The Pacific Justice Institute filed a friend of the court brief arguing that the denial by the Township violates federal law. The Religious Land Use and Institutionalized Persons Act (RLUIPA) was enacted in 2000 in response to the unequal and often hostile treatment that religious institutions receive at the hands of local governments. RLUIPA requires that a religious assembly be treated on equal terms with secular assemblies or institutions. Arguing on behalf of the seminary, PJI pointed out to the appellate court that the Township’s municipal code allows public schools to erect any building in areas zoned residential without having to even obtain the consent of the Zoning Hearing Board. The brief explains that a seminary is quite similar to a public school campus because both are: (1) institutions, (2) assembly uses, and (3) exempt from taxation under Pennsylvania law. Because of this, blocking First Korean from using its property as a seminary campus was a violation of federal law.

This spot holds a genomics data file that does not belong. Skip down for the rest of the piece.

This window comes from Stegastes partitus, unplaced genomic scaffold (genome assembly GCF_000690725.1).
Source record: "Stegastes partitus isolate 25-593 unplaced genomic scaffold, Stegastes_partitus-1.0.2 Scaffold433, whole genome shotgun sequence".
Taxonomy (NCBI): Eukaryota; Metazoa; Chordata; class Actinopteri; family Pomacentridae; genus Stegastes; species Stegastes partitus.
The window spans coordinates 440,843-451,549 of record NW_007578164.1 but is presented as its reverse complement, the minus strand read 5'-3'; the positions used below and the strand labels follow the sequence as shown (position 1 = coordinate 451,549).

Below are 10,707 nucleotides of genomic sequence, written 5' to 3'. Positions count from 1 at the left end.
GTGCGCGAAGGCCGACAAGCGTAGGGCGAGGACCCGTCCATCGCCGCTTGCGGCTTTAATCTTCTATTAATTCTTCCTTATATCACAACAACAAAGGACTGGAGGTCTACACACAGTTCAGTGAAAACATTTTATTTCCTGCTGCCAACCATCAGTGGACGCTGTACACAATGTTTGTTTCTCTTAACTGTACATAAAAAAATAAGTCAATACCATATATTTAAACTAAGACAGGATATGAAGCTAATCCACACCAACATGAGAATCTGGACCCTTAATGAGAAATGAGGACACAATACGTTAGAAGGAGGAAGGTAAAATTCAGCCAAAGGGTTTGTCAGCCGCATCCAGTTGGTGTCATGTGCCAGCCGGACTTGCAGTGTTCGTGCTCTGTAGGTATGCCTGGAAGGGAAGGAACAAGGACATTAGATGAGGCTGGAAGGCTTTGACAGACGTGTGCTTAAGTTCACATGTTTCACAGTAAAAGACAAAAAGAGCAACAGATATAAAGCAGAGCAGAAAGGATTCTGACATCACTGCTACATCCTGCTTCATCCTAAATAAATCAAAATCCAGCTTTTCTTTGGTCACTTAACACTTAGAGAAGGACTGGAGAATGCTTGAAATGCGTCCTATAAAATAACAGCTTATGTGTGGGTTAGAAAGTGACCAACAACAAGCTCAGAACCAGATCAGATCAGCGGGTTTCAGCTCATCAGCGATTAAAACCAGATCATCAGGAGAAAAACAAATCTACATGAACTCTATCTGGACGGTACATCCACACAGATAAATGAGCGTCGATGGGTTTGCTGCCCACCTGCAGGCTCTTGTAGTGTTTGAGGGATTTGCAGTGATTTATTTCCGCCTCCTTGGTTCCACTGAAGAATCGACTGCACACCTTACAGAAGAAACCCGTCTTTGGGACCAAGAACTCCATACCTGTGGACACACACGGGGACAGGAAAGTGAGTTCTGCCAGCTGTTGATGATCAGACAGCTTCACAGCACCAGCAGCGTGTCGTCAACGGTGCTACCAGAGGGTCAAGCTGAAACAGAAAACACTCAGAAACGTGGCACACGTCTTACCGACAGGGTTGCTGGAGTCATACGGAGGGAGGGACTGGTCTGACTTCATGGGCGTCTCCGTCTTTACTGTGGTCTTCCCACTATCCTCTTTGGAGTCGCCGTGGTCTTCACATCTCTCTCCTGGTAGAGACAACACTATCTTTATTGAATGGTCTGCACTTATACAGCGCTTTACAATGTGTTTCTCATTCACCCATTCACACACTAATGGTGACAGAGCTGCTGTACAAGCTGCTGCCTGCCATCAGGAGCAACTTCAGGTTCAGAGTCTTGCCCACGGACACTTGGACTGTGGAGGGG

“What is happening to the seminary is the type of unequal treatment that RLUIPA was designed to address,” stated Brad Dacus, president of Pacific Justice Institute. “PJI is committed to helping churches and other religious institutions receive the protections provided under the law,” Dacus continued.